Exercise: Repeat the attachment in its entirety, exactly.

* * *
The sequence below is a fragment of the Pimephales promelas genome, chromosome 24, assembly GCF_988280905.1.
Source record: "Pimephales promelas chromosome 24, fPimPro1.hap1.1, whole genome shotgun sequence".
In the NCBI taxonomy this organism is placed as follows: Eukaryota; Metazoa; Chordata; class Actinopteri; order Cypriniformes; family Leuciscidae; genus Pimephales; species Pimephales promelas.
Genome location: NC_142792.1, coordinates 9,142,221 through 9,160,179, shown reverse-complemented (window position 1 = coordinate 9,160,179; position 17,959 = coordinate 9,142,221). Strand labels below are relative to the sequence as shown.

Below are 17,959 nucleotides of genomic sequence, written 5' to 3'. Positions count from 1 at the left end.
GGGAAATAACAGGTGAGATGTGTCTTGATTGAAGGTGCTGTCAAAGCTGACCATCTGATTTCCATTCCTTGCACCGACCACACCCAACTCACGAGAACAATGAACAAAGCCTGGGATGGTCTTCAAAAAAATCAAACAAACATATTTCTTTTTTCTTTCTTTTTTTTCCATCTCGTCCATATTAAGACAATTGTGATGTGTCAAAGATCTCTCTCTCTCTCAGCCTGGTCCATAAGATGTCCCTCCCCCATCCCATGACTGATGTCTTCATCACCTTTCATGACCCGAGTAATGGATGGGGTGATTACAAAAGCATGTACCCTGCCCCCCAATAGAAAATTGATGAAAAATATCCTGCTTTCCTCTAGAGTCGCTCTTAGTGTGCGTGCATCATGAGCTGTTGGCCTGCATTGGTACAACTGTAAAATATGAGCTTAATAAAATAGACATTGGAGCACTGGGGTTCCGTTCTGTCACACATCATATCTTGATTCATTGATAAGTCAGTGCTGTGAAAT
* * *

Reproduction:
The sequence below is a fragment of the Pimephales promelas genome, chromosome 24, assembly GCF_988280905.1.
Source record: "Pimephales promelas chromosome 24, fPimPro1.hap1.1, whole genome shotgun sequence".
In the NCBI taxonomy this organism is placed as follows: Eukaryota; Metazoa; Chordata; class Actinopteri; order Cypriniformes; family Leuciscidae; genus Pimephales; species Pimephales promelas.
Genome location: NC_142792.1, coordinates 9,142,221 through 9,160,179, shown reverse-complemented (window position 1 = coordinate 9,160,179; position 17,959 = coordinate 9,142,221). Strand labels below are relative to the sequence as shown.

Below are 17,959 nucleotides of genomic sequence, written 5' to 3'. Positions count from 1 at the left end.
GGGAAATAACAGGTGAGATGTGTCTTGATTGAAGGTGCTGTCAAAGCTGACCATCTGATTTCCATTCCTTGCACCGACCACACCCAACTCACGAGAACAATGAACAAAGCCTGGGATGGTCTTCAAAAAAATCAAACAAACATATTTCTTTTTTCTTTCTTTTTTTTCCATCTCGTCCATATTAAGACAATTGTGATGTGTCAAAGATCTCTCTCTCTCTCAGCCTGGTCCATAAGATGTCCCTCCCCCATCCCATGACTGATGTCTTCATCACCTTTCATGACCCGAGTAATGGATGGGGTGATTACAAAAGCATGTACCCTGCCCCCCAATAGAAAATTGATGAAAAATATCCTGCTTTCCTCTAGAGTCGCTCTTAGTGTGCGTGCATCATGAGCTGTTGGCCTGCATTGGTACAACTGTAAAATATGAGCTTAATAAAATAGACATTGGAGCACTGGGGTTCCGTTCTGTCACACATCATATCTTGATTCATTGATAAGTCAGTGCTGTGAAAT